We have all seen depictions of the attorney-client privilege being demonstrated on television and in the movies. These are often criminal cases, but confidentiality is the order of the day in estate planning as well.
Sometimes people have gone through life with certain things that they wanted to keep confidential. This can involve long-term relationships, outside of marriage. In cases such as these there can be the expectation of an inheritance, but that will not happen if there is no provision in a formal estate plan. Be sure to disclose it to your lawyer.
If you were to pass away and someone with whom you are having a relationship was to come forward contending that you had made promises either verbally or in writing, but it is not contained in a will or trust, the estate could be held up in court for months while the matter was being hashed out.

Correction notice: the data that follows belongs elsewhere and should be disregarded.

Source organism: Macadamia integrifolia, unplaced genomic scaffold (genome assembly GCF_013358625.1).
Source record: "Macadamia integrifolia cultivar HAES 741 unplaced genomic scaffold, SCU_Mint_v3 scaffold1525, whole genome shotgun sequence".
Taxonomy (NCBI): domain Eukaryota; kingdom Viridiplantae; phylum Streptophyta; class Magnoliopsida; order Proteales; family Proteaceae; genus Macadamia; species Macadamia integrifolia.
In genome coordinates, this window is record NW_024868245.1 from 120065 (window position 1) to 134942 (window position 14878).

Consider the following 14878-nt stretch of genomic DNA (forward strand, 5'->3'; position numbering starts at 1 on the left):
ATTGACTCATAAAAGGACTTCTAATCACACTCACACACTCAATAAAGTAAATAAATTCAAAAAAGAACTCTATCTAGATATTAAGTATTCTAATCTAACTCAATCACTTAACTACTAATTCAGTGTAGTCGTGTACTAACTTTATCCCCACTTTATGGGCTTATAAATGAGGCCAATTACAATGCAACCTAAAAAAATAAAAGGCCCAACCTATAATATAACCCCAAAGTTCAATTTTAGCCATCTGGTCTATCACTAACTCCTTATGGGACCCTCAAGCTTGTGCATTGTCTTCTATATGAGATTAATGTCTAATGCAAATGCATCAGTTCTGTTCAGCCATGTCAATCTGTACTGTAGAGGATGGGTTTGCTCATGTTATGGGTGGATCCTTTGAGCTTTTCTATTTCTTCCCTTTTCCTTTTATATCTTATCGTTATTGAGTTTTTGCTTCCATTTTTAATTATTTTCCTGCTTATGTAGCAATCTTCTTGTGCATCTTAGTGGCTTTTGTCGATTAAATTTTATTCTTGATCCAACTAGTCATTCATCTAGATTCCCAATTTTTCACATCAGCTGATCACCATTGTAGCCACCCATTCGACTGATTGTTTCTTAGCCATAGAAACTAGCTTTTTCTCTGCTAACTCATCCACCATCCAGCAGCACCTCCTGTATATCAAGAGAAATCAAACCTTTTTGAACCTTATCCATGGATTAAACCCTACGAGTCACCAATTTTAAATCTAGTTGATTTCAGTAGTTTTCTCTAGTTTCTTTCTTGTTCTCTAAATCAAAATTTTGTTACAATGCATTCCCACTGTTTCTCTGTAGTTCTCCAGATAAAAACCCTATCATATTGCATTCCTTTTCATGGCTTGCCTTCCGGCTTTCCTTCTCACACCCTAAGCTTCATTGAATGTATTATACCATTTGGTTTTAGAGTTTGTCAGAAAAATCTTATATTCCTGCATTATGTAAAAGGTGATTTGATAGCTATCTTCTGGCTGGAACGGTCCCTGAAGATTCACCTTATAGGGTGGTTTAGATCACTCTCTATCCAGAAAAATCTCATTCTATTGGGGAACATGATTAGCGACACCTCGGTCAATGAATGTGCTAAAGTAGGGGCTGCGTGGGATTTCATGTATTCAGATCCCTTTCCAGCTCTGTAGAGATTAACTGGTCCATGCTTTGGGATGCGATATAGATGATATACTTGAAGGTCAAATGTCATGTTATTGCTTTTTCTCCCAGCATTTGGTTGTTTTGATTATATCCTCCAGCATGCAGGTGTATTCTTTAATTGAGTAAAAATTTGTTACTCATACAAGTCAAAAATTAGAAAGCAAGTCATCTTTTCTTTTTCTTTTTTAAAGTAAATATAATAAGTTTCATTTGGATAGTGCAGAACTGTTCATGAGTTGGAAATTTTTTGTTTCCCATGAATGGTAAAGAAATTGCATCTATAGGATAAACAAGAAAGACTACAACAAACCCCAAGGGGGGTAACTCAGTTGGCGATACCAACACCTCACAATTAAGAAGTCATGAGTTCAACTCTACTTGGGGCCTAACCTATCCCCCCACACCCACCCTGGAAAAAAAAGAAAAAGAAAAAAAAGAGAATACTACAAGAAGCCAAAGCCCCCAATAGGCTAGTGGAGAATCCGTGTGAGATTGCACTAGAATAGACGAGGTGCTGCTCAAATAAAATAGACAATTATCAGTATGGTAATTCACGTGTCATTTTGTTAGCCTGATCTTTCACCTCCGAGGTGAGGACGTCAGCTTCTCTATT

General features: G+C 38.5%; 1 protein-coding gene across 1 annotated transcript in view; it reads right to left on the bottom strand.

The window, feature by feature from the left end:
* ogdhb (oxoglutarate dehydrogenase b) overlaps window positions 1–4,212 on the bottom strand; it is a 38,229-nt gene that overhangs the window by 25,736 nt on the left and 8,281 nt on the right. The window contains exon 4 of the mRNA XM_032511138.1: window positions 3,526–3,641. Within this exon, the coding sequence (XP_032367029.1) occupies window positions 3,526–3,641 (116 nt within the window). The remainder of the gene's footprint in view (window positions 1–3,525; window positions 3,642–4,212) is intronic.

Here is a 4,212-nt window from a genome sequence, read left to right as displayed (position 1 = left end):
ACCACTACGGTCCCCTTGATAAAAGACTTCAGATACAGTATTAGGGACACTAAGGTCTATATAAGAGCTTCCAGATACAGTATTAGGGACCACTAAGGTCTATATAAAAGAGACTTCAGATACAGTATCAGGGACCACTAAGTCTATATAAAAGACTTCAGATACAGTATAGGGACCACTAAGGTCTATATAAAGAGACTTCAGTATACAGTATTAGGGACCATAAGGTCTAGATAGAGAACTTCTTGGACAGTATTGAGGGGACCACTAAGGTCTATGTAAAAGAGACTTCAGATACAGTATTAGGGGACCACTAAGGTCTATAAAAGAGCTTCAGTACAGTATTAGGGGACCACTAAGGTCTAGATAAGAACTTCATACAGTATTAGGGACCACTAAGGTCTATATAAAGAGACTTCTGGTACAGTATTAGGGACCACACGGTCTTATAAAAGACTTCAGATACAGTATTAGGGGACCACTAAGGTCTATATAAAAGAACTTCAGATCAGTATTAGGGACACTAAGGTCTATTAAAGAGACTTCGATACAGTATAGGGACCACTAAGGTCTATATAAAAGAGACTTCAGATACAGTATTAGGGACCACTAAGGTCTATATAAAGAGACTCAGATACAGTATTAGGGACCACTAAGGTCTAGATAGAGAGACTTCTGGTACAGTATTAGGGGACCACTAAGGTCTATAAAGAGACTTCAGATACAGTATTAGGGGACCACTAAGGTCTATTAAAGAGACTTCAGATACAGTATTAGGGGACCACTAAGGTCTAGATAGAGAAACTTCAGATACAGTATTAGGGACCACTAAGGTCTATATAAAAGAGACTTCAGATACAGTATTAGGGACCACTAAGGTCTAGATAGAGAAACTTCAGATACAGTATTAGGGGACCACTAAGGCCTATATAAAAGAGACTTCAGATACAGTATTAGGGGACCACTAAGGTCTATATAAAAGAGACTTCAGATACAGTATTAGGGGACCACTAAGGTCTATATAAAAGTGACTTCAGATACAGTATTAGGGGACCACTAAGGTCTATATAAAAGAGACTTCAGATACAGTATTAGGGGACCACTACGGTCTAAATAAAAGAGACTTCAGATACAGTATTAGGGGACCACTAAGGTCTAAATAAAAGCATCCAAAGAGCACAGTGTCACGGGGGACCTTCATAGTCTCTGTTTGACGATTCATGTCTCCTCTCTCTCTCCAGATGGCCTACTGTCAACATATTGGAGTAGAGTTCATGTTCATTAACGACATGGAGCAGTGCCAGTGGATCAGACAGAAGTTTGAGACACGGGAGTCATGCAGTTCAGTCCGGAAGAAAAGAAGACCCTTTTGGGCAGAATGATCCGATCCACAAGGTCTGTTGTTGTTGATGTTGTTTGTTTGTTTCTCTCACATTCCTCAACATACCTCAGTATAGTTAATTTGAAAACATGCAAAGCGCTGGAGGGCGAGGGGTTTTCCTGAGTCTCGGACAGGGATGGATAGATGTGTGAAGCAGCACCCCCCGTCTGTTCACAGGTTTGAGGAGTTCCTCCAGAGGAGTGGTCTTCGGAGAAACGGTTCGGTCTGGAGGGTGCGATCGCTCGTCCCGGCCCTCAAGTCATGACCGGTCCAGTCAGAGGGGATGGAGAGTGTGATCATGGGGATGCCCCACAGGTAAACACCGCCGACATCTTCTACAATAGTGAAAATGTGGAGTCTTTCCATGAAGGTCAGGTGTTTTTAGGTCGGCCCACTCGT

There are also those who have given large gifts throughout their lives that they would rather not talk about. This is something that your attorney should be made aware of because of the existence of the federal gift tax.
Another thing to consider is life expectancy. Some people have health conditions that they would rather not speak about. However, if you know that you have a medical condition that could limit your life your attorney should be made aware of this because some courses of action are only useful if the individual in question lives for a certain amount of time.
If you are open, honest, and completely forthcoming when you explain your situation to your attorney you should walk out of the office with an ironclad estate plan that facilitates the eventual realization of your wishes in a smooth an efficient manner. And, it is completely confidential.
With a law degree and a Master of Health Administration from the top health law program in the nation Mr. Rader began his career in public service with the Nevada State Board of Medical Examiners. While with the Board he dealt with many complex health care issues confronting the state and assisted in redrawing state health law. Mr. Rader next worked for the Governor’s Office, Consumer Health Assistance. As Deputy Chief Ombudsman he represented the interests of many citizens before health care providers, state legislators and other state agencies.
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